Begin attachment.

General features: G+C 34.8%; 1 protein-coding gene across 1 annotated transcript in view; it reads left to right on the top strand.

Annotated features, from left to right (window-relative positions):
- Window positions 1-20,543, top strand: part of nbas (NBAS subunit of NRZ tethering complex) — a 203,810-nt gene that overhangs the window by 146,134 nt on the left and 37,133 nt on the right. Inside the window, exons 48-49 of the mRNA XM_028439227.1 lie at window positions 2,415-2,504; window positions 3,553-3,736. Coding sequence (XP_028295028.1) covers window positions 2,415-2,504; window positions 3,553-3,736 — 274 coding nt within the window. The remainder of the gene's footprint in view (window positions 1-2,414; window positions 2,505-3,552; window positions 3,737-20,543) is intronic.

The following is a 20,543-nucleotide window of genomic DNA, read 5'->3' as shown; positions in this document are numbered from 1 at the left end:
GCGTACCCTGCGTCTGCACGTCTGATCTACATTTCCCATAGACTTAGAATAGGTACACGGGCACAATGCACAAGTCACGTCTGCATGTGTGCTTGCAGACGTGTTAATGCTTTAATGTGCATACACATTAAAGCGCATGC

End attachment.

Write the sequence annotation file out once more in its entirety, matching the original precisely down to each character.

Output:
General features: G+C 34.8%; 1 protein-coding gene across 1 annotated transcript in view; it reads left to right on the top strand.

Annotated features, from left to right (window-relative positions):
- Window positions 1-20,543, top strand: part of nbas (NBAS subunit of NRZ tethering complex) — a 203,810-nt gene that overhangs the window by 146,134 nt on the left and 37,133 nt on the right. Inside the window, exons 48-49 of the mRNA XM_028439227.1 lie at window positions 2,415-2,504; window positions 3,553-3,736. Coding sequence (XP_028295028.1) covers window positions 2,415-2,504; window positions 3,553-3,736 — 274 coding nt within the window. The remainder of the gene's footprint in view (window positions 1-2,414; window positions 2,505-3,552; window positions 3,737-20,543) is intronic.

The following is a 20,543-nucleotide window of genomic DNA, read 5'->3' as shown; positions in this document are numbered from 1 at the left end:
GCGTACCCTGCGTCTGCACGTCTGATCTACATTTCCCATAGACTTAGAATAGGTACACGGGCACAATGCACAAGTCACGTCTGCATGTGTGCTTGCAGACGTGTTAATGCTTTAATGTGCATACACATTAAAGCGCATGC